OPINION: Senior Wellington journalist Georgina Campbell's fortnightly column looks closely at issues in the capital.
Wellington Airport is no longer the bright and shiny destination of the city's mass rapid transit plan. Instead, it is effectively just another suburb.
That's how it should be considering the amount Wellington ratepayers will be stumping up for the $6.4 billion Let's Get Wellington Moving (LGWM) transport project.
It's definitely embarrassing the country's capital city currently doesn't have a public transport route to the airport.
Thankfully there will be a new Airport Flyer bus on the road no later than July 1, 2022 (we hope).
It's also wrong to design a mass rapid transit system around an airport connection without residents first having a fast and reliable way to get around their own city on a daily basis.
Nevertheless, the airport has featured in most transport thinking in recent times.
The Basin Reserve Flyover was pitched as a way to improve traffic flow from the airport to Wellington's CBD, which is typically a bottleneck in and around the Mt Victoria tunnel.
In the 2016 local body elections, councillor and mayoral candidate Jo Coughlan's campaign included billboards around the city saying "four lanes to the planes" and "toot for a second tunnel".
When the LGWM indicative package was announced, Wellingtonians were told mass rapid transit would run from the CBD to the airport. Communities were technically served along the way because the route meandered through Newtown first and included a stop at Wellington Regional Hospital.
Mass rapid transit was and remains LGWM's golden child. It is very much front and centre of the plan.
But just like everything else in the project, it was announced with very little detail when then Transport Minister Phil Twyford stood at a podium outside the central railway station in 2019.
Now that some of that detail has been worked through during the business case stage of LGWM's big ticket items, it's become clear mass rapid transit should no longer be about one route that goes to the airport.
LGWM Governance Reference Group chairman Daran Ponter has confirmed every option the public will be consulted on, due to be revealed in a matter of weeks, will include two routes.
One will be to the southern suburbs and the other to the eastern suburbs.
Essentially this aligns with the No 1 and No 2 bus routes, which have the highest patronage respectively.
Mass rapid transit out to the east could look like the Number 2 bus route as Wellingtonians know it today - with specific services catering to Seatoun and Miramar.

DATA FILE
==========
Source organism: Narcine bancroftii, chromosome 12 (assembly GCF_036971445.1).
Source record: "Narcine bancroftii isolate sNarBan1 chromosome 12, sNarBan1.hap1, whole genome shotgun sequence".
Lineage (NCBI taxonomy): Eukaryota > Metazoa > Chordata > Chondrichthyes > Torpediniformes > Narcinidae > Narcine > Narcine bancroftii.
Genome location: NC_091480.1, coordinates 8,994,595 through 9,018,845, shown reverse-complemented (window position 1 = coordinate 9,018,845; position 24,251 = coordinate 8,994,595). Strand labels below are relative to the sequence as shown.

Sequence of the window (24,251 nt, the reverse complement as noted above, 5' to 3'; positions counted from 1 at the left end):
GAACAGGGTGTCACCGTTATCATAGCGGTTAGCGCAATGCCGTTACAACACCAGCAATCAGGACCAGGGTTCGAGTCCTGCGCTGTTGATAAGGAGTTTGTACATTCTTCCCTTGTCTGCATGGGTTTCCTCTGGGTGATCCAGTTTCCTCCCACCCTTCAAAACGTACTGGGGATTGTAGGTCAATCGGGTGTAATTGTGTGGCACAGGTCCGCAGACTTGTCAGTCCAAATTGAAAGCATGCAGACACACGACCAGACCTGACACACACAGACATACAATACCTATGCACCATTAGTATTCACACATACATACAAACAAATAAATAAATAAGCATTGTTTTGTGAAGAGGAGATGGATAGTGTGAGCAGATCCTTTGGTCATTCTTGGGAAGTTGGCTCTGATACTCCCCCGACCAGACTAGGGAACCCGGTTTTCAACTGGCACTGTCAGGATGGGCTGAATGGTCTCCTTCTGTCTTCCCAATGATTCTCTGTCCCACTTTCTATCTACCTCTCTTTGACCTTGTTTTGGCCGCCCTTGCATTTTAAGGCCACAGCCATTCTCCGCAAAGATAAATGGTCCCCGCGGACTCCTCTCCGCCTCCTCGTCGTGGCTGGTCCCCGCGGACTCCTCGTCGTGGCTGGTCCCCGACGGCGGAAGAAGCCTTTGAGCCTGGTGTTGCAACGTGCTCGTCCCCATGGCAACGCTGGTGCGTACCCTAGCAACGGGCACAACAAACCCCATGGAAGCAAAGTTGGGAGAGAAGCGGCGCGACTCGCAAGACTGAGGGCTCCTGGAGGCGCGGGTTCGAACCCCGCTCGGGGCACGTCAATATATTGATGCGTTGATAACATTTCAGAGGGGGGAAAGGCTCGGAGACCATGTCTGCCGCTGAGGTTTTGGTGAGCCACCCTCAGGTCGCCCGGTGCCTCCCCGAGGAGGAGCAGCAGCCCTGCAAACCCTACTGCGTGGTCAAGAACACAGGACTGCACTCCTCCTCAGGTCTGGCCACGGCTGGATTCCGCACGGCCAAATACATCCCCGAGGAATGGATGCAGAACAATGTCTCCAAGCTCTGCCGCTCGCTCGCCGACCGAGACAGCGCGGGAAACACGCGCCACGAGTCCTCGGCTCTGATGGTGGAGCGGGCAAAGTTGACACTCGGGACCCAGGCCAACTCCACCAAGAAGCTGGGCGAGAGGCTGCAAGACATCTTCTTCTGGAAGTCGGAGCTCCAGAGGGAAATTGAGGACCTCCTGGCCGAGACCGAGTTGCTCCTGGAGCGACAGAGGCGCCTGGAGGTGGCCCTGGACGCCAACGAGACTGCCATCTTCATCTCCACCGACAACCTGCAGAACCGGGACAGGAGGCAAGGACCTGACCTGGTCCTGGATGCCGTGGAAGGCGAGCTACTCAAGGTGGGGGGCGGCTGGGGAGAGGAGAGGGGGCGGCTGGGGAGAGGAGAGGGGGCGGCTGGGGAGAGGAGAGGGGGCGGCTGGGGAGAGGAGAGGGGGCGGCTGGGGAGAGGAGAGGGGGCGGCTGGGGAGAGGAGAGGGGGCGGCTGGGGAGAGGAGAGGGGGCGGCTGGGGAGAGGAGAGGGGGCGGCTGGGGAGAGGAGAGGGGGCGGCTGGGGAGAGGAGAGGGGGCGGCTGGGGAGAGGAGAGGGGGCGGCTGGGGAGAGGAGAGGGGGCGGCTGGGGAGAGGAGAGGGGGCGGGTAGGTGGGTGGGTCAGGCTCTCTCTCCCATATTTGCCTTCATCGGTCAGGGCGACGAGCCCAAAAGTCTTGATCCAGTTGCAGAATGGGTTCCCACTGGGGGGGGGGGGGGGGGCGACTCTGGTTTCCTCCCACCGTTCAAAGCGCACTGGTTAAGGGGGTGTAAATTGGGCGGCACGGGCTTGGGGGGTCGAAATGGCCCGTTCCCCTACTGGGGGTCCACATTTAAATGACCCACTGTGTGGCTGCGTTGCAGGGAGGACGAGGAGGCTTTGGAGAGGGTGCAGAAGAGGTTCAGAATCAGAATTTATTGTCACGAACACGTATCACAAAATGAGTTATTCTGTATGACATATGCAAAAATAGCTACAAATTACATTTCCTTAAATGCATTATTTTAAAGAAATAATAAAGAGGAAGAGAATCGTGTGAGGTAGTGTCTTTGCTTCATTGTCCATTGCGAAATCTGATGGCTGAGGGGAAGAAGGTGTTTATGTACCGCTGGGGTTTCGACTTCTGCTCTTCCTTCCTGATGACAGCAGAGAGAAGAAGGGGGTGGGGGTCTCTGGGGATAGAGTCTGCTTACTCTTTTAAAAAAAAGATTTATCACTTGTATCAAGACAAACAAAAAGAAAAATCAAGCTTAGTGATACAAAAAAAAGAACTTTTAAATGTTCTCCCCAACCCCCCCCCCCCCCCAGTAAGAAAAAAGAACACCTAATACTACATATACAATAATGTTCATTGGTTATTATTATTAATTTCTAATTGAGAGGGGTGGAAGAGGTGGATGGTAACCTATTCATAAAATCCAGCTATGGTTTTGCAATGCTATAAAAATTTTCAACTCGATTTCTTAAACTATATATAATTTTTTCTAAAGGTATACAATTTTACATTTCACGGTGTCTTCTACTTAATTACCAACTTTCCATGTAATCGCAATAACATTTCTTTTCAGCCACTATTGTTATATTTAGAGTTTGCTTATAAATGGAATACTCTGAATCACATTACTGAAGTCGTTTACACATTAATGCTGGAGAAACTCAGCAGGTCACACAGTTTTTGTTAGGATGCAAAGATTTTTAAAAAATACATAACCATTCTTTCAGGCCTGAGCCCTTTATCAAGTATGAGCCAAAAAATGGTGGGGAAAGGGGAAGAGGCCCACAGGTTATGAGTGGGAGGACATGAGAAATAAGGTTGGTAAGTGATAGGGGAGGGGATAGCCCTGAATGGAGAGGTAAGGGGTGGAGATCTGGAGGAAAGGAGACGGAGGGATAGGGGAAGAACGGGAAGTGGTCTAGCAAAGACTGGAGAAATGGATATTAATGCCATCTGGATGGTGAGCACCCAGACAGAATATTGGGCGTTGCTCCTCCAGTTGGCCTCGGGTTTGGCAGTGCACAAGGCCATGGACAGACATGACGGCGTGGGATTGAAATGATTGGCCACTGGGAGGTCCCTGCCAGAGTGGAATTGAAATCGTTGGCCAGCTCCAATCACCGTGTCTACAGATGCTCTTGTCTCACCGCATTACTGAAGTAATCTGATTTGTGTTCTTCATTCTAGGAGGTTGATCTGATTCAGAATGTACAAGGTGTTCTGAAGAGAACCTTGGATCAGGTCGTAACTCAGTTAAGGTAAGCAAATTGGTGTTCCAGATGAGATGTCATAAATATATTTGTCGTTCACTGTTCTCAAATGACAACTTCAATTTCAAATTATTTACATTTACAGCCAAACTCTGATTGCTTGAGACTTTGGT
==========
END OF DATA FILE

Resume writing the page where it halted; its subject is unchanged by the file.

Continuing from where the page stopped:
Along with the 2m and 2s equivalents, there could also be a third route that splits off the main line out to the airport.
In this respect, the airport would be just like any other suburb, but its catchment would be the rest of New Zealand.
Its terminal is just like any other front door in Wellington. When people step outside it, they are faced with the same choices about how they travel.
The airport has had several meetings with LGWM to discuss mass rapid transit, in particular its ability to accommodate a terminal.
Airport chief executive Steve Sanderson has indicated the airport is supportive of a mass rapid transit route as long as it's direct and convenient for people to use.
It's clear the airport considers state highway improvements just as important.
It's frustrating that journey times have increased due to congestion while there have been no major improvements in the corridor and roading capacity on State Highway 1 between the airport and the CBD.
The airport is currently battling a pedestrian crossing proposal at Cobham Drive due to concerns it will further increase congestion and delays.
The move away from the airport to have mass rapid transit running east and south is a clear indication the LGWM project team is thinking far more about urban development than ever before.
So it should be, considering the "liveability" outcome has the second highest weighting of all the project's objectives.
Wellington is expecting its population to increase by up to 80,000 people over the next 30 years. A mass rapid transit route to the south in particular would create an incredible opportunity for higher density development.
Light rail and bendy buses are the two options being considered for the mode of mass rapid transit.
Bus rapid transit is considered to provide for apartments and medium density development around key nodes. Light rail is expected to open up medium to high density across an urban area, with higher density development precincts in key locations such as transport interchanges.
Let's Get Wellington Moving's goalposts have shifted for the best.
The benefits of more housing and a great public transport network for daily commuting far outweigh the pride of having a world class connection to the airport.